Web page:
How To Make Fermented Pepper Sauce?

Slices of pepper should be placed in a half-gallon Mason jar. (If left whole, they float.) If preferred, add a few garlic cloves and a quarter of an onion, allowing 1 inch of room from the jar’s top. To keep the other peppers from floating above the brine, layer the larger peppers in a layer over the top of the jar.)

Make your brine and cover peppers

Pour 1 quart of pure, non-chlorinated water over the pepper mixture after dissolving 1/4 cup of salt in it. Use a weight to keep the peppers in the brine in place.

Secure your fermentation lid and ferment

Attach a fermentation lid to the jar’s top and place it somewhere cool and shaded to ferment. Culture at room temperature for typically 5-7 days or until the peppers’ color varies and dulls. If desired, you can let this ferment continue to ferment for many months at room temperature. We prefer it best at least three months later; the longer it ferments, the richer and more complex the flavors get.

Regularly check the peppers to make sure the airlock is intact. We prefer to ferment this in half-gallon jars and create the sauce out of the peppers one half-gallon at a time. So, some of them merely ferment for a month, while others continue to bubble for six months or longer. However, after a few months, there isn’t much fermentation activity because the majority of the sugars have been broken down, and the fermentation has essentially come to a halt.

As seen below, if any white yeast develops on the surface, skim it off and continue fermenting as necessary. This is the (relatively) harmless kahm yeast, which can impact flavor but often only softens the texture and imparts a faint yeasty flavor. It is simple to stop it early, before the yeast grows and penetrates farther into the ferment. Please be aware that persons who are prone to yeast imbalances, such as Candida overgrowth in their body, may experience negative consequences from even this moderate yeast. These people should take extra precautions to avoid consuming ferments that have yeast overgrowth contamination.

After a good long ferment, blend smooth

It’s time to make sauce with the peppers once they’ve matured for the desired amount of time!

You can also add apple cider vinegar, according to taste. Although adding ACV can raise the ferment’s acidity and make it more shelf-stable, it still needs to be kept in the refrigerator.

Bottle and store

Once this sauce is packaged, keep it in the fridge where it will last for months.

Take pleasure in it with chips, over eggs, tacos, or as a component in any recipe that asks for a dash of delightful peppery fire!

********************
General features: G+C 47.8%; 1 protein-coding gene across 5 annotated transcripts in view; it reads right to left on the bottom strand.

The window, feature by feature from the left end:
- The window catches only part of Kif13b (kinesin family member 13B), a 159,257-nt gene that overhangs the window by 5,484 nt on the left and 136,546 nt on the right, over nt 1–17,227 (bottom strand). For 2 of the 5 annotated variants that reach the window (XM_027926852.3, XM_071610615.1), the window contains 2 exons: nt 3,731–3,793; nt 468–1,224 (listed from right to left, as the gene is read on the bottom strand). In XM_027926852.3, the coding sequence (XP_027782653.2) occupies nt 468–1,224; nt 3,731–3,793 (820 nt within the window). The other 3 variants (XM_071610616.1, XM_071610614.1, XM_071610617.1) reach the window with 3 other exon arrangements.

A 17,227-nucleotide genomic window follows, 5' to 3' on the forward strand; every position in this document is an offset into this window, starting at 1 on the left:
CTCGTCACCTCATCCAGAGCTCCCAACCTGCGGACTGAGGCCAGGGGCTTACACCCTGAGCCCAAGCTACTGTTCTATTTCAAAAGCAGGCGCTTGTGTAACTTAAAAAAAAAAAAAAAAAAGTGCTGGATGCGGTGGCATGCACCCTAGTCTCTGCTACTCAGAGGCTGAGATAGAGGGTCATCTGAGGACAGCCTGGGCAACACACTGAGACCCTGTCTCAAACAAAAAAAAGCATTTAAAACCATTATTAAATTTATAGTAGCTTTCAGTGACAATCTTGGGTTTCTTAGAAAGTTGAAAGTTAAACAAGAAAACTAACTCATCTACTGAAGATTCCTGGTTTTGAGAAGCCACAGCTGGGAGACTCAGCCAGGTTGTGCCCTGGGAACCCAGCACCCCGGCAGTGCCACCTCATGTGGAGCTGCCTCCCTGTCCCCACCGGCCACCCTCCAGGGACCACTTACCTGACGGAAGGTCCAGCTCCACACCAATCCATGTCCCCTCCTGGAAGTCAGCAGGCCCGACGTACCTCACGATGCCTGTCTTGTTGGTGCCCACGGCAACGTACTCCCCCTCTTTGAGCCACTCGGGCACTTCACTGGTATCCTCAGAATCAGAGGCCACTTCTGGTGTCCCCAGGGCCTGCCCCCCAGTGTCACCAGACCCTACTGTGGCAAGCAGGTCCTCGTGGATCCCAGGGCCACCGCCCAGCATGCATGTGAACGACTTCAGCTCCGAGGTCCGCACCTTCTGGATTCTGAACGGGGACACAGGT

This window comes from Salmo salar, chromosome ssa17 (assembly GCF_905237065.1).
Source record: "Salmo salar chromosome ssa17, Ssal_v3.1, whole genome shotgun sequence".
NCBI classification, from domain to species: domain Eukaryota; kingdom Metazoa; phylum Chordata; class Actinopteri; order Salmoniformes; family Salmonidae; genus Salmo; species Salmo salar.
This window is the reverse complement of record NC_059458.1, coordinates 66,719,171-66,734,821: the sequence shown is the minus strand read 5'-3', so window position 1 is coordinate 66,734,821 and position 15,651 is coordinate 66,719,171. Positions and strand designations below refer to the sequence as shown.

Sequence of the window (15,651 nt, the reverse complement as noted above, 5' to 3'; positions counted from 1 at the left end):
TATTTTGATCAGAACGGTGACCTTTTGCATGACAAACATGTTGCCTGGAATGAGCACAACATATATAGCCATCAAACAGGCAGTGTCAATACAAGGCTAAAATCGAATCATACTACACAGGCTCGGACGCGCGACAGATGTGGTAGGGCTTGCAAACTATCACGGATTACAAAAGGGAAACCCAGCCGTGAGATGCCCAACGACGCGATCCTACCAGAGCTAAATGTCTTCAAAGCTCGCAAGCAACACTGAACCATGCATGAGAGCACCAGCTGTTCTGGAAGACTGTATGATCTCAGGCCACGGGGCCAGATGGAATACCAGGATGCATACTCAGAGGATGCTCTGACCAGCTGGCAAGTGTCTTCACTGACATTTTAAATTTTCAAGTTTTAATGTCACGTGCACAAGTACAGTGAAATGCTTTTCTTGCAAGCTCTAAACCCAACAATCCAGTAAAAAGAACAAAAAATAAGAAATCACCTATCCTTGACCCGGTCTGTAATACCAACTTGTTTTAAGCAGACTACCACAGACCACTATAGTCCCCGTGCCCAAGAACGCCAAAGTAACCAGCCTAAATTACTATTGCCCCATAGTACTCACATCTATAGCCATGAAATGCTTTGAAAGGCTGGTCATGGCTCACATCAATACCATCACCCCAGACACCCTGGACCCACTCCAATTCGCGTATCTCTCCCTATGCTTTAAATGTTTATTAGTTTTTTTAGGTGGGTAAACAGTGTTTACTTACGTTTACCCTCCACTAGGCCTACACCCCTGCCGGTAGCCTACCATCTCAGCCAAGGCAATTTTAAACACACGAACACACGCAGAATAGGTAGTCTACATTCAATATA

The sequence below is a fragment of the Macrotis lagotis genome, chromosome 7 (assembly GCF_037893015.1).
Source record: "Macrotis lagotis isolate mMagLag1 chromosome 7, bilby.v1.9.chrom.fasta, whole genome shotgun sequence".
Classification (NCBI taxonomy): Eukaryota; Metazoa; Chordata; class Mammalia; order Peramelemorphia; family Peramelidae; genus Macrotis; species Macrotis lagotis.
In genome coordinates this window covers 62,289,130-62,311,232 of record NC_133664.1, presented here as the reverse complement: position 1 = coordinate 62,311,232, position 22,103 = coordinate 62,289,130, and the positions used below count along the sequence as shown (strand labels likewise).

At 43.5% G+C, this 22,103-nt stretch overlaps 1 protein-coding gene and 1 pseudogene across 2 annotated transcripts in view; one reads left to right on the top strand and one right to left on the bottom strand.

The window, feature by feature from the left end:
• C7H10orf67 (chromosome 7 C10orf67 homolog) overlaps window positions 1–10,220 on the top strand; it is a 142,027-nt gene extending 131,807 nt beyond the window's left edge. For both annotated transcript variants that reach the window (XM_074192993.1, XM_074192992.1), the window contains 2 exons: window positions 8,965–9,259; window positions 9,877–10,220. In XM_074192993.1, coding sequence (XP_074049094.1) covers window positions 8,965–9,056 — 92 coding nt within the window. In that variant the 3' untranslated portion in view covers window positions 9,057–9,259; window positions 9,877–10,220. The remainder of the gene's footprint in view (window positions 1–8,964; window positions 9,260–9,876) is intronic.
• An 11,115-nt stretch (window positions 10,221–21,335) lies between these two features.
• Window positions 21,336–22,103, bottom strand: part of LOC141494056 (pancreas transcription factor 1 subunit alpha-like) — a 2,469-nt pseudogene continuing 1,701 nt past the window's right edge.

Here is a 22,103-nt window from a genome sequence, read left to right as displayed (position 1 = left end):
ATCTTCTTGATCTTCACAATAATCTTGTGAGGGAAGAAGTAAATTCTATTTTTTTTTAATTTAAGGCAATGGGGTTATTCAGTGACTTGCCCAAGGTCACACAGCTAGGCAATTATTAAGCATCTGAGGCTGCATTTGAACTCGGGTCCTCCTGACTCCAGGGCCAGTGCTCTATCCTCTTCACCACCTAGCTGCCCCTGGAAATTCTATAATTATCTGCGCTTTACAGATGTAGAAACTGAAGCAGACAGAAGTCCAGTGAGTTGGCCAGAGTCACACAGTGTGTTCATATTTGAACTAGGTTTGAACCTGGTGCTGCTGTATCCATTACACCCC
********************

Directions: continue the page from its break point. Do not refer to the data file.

Step 1: Select A Style

Making your own fermented hot sauce from scratch involves a lot of subtle choices about ingredients and methods, which will ultimately affect the flavor and texture of the finished sauce. Therefore, having a general notion of the kind of hot sauce you want to make before you start is helpful. Consider the following broad categories:

  • Louisiana-style Fermented Sauces: Often used interchangeably with American hot sauces, Louisiana-style fermented sauces are named for the state in which some of the first commercial hot sauce brands in the nation were created, including Tabasco, Crystal, Frank’s Red Hot, Texas Pete, and of course, Louisiana Hot Sauce. They are smooth and have a texture that might be thin and watery or slightly viscous.
  • Mexican-style sauces: Mexican hot sauces are smooth and often comprised of a variety of pepper kinds, just like Louisiana-style sauces. Cholula, Valentina, Tapato, and Bfalo are a few well-known brands. Although none of these companies ferment the peppers, this does not mean that a fermented method cannot be inspired by them. They often have a thicker consistency than Louisiana-style sauces.
  • Thick Commercial-Style Sauces: The sauces in this category tend to be thicker and contain less liquid overall. Consider fermented sauces like Sriracha or ketchup-like sauces in general.
  • Other Styles: Lastly, you have access to an almost infinite variety of sauces that are not now in vogue commercially. These include chunky or unemulsified broken spicy sauces, as well as hot pepper mashes and pastes like sambal oelek, gochujang, yuzu kosho, and doubanjiang. Here, your creativity is your only true option.

Step 2: Choose Your Chile Peppers

The flavor and texture of your finished sauce will be greatly influenced by the pepper(s) you use. Then again, who am I to tell you how to live your life? Sure, you could always toss a lot of Thai bird chiles in some brine and YOLO it with Scoville units. But occasionally it’s wonderful to take things a little slower.

To begin with, choosing fresh peppers with the most microbiological potential is beneficial. Look for peppers that haven’t been waxed or oiled, irradiated, or surface-treated with pesticides to increase their shelf life, as all of these practices have the potential to limit the growth of lactic acid bacteria. Although organic labels aren’t a guarantee of this, organic peppers typically check these boxes. Your best option? Grow your own chiles, or if you’re unable to, seek for a friend who can. In the absence of a friend, try for a co-op or farmer’s market in your area. If neither of those are available, you should head to the grocery store and take a risk on commodity peppers (which will probably still function OK, but are not the best option when trying to maximize your odds of fermentation success).